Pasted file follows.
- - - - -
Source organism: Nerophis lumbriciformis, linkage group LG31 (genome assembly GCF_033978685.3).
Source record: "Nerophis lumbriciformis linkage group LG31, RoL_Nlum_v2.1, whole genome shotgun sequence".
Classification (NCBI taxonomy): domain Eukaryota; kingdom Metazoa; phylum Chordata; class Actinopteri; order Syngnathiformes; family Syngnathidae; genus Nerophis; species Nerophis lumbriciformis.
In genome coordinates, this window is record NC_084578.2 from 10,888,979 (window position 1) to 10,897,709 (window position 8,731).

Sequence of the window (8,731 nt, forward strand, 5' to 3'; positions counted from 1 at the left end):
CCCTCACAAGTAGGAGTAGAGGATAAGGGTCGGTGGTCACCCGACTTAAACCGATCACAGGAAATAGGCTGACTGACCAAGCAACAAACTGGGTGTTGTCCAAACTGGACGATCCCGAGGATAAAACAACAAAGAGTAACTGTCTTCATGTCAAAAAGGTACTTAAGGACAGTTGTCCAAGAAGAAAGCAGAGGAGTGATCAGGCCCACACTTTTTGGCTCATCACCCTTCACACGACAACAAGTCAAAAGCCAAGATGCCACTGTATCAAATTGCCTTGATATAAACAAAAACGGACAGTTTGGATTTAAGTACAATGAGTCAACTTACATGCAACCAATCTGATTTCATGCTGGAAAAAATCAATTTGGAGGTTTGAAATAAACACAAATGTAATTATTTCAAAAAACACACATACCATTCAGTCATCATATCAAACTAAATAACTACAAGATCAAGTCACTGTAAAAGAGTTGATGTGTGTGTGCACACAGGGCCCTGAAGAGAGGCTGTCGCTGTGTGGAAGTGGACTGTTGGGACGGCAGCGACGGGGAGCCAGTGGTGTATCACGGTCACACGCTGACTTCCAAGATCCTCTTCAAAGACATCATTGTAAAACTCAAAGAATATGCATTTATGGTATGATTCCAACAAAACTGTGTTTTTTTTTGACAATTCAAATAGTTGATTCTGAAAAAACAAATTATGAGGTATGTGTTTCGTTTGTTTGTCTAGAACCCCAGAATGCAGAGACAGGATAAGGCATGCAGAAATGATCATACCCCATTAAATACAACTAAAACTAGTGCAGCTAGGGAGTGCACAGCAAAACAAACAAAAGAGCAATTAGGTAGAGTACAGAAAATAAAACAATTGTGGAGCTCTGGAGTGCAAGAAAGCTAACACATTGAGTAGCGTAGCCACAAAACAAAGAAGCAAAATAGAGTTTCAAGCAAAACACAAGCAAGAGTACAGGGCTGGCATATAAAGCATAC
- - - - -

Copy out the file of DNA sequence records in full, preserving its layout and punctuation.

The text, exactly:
Source organism: Nerophis lumbriciformis, linkage group LG31 (genome assembly GCF_033978685.3).
Source record: "Nerophis lumbriciformis linkage group LG31, RoL_Nlum_v2.1, whole genome shotgun sequence".
Classification (NCBI taxonomy): domain Eukaryota; kingdom Metazoa; phylum Chordata; class Actinopteri; order Syngnathiformes; family Syngnathidae; genus Nerophis; species Nerophis lumbriciformis.
In genome coordinates, this window is record NC_084578.2 from 10,888,979 (window position 1) to 10,897,709 (window position 8,731).

Sequence of the window (8,731 nt, forward strand, 5' to 3'; positions counted from 1 at the left end):
CCCTCACAAGTAGGAGTAGAGGATAAGGGTCGGTGGTCACCCGACTTAAACCGATCACAGGAAATAGGCTGACTGACCAAGCAACAAACTGGGTGTTGTCCAAACTGGACGATCCCGAGGATAAAACAACAAAGAGTAACTGTCTTCATGTCAAAAAGGTACTTAAGGACAGTTGTCCAAGAAGAAAGCAGAGGAGTGATCAGGCCCACACTTTTTGGCTCATCACCCTTCACACGACAACAAGTCAAAAGCCAAGATGCCACTGTATCAAATTGCCTTGATATAAACAAAAACGGACAGTTTGGATTTAAGTACAATGAGTCAACTTACATGCAACCAATCTGATTTCATGCTGGAAAAAATCAATTTGGAGGTTTGAAATAAACACAAATGTAATTATTTCAAAAAACACACATACCATTCAGTCATCATATCAAACTAAATAACTACAAGATCAAGTCACTGTAAAAGAGTTGATGTGTGTGTGCACACAGGGCCCTGAAGAGAGGCTGTCGCTGTGTGGAAGTGGACTGTTGGGACGGCAGCGACGGGGAGCCAGTGGTGTATCACGGTCACACGCTGACTTCCAAGATCCTCTTCAAAGACATCATTGTAAAACTCAAAGAATATGCATTTATGGTATGATTCCAACAAAACTGTGTTTTTTTTTGACAATTCAAATAGTTGATTCTGAAAAAACAAATTATGAGGTATGTGTTTCGTTTGTTTGTCTAGAACCCCAGAATGCAGAGACAGGATAAGGCATGCAGAAATGATCATACCCCATTAAATACAACTAAAACTAGTGCAGCTAGGGAGTGCACAGCAAAACAAACAAAAGAGCAATTAGGTAGAGTACAGAAAATAAAACAATTGTGGAGCTCTGGAGTGCAAGAAAGCTAACACATTGAGTAGCGTAGCCACAAAACAAAGAAGCAAAATAGAGTTTCAAGCAAAACACAAGCAAGAGTACAGGGCTGGCATATAAAGCATAC